About Australia Day

Australia Day (26 January) is about acknowledging and celebrating the contribution that every Australian makes to our contemporary and dynamic nation. From our Aboriginal peoples and Torres Strait Islander peoples as the traditional custodians of our beautiful lands and waterways, to those who have lived here for generations, and those who have come from all corners of the globe to call our country home. More than half of all Australians participate in Australia Day attending events organised by state governments, local councils and community groups or by getting together with family and friends. In addition, more than 16,000 new Australians become citizens on Australia Day.

The marking of 26 January is an important date in Australia’s history and has multiple meanings. It is Australia Day for some, and for others, it is also Survival Day. Some Aboriginal peoples and Torres Strait Islander peoples have mixed feelings about celebrating this day—some consider it a day of mourning, and others use the day to mark the survival of their ongoing traditions and cultures.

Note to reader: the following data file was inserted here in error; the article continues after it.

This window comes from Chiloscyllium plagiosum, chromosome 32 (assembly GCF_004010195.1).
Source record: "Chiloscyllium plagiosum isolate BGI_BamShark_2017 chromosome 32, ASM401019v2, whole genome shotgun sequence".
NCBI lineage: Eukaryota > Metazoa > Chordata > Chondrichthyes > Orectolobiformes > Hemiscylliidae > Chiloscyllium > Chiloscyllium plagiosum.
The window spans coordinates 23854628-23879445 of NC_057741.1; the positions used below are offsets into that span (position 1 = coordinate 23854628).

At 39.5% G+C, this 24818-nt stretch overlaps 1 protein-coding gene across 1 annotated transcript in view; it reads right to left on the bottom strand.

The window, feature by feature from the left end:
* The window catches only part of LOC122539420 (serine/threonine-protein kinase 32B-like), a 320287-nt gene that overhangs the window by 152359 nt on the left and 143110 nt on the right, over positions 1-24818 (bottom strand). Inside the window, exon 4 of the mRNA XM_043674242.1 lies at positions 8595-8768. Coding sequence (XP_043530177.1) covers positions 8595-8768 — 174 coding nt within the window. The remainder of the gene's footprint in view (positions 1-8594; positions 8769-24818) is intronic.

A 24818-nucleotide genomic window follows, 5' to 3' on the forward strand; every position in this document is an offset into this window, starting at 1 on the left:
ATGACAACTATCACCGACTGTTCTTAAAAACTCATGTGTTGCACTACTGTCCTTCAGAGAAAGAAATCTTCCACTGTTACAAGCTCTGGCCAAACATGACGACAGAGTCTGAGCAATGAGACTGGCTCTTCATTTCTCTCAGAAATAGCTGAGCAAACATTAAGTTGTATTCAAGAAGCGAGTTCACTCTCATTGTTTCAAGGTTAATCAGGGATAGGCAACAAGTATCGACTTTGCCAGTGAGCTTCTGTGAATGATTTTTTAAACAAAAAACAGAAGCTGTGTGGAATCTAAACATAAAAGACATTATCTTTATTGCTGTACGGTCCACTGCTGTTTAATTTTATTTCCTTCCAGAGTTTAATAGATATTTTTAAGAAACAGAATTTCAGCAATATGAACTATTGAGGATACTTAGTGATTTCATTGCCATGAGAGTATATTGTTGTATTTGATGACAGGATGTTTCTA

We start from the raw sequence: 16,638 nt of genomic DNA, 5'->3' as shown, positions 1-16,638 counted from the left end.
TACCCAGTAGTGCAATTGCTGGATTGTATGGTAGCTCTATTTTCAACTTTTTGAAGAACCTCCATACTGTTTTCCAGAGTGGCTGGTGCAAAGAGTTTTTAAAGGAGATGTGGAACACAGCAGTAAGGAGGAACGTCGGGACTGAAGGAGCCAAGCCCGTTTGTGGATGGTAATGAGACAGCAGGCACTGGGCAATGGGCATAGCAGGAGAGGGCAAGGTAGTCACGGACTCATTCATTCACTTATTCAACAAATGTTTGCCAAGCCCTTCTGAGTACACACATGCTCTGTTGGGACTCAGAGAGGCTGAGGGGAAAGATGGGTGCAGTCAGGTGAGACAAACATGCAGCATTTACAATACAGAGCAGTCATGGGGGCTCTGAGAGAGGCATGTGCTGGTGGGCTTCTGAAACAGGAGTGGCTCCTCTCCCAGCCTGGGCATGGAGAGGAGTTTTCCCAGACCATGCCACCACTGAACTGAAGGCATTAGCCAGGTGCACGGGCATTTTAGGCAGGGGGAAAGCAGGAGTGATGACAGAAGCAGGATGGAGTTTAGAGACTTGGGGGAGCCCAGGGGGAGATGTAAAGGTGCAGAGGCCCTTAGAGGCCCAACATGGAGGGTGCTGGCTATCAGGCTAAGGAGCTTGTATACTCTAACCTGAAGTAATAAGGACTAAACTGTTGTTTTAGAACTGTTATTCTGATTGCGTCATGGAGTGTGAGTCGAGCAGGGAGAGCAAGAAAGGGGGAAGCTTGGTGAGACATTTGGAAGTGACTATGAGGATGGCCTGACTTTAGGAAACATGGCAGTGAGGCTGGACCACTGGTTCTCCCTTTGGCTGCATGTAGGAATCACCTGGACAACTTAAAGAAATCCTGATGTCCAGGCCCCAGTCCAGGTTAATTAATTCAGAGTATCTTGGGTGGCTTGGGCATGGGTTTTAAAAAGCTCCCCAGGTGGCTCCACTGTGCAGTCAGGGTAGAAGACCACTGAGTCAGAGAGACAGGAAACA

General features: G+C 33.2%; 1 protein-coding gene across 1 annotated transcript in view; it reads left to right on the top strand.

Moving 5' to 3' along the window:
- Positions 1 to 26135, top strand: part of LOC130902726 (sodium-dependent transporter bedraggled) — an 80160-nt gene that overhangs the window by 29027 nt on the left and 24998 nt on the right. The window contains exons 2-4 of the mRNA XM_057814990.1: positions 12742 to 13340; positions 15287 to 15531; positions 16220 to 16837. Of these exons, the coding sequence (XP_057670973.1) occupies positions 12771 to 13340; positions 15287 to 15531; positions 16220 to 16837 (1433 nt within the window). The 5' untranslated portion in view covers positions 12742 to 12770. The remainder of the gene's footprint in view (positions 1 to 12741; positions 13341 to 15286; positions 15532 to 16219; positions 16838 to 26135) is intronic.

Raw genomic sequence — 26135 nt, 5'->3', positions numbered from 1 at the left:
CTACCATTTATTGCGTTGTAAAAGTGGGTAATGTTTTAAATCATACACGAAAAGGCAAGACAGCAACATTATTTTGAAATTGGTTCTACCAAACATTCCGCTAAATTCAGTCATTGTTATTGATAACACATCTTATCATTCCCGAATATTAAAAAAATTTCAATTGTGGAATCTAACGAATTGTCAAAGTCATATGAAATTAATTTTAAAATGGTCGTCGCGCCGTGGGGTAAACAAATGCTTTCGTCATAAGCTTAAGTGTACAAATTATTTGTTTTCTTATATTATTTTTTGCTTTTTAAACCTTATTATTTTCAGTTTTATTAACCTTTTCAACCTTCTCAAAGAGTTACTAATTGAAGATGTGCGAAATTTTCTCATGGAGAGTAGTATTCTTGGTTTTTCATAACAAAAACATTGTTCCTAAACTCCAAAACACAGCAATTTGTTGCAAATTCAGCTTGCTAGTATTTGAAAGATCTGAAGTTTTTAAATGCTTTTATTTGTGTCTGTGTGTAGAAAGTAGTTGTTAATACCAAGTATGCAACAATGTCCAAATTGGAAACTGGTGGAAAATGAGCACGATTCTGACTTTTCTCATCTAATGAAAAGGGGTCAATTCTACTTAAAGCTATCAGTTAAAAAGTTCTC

It’s important these views are respected and that collectively we have constructive conversations about this history and seek ways to move forward together as a nation. Find out how the National Australia Day Council is ensuring our national day is one that is inclusive of the stories and histories of all Australians with their Australia Day Aboriginal and Torres Strait Islander Acknowledgement Project.

Find out more about Australia Day.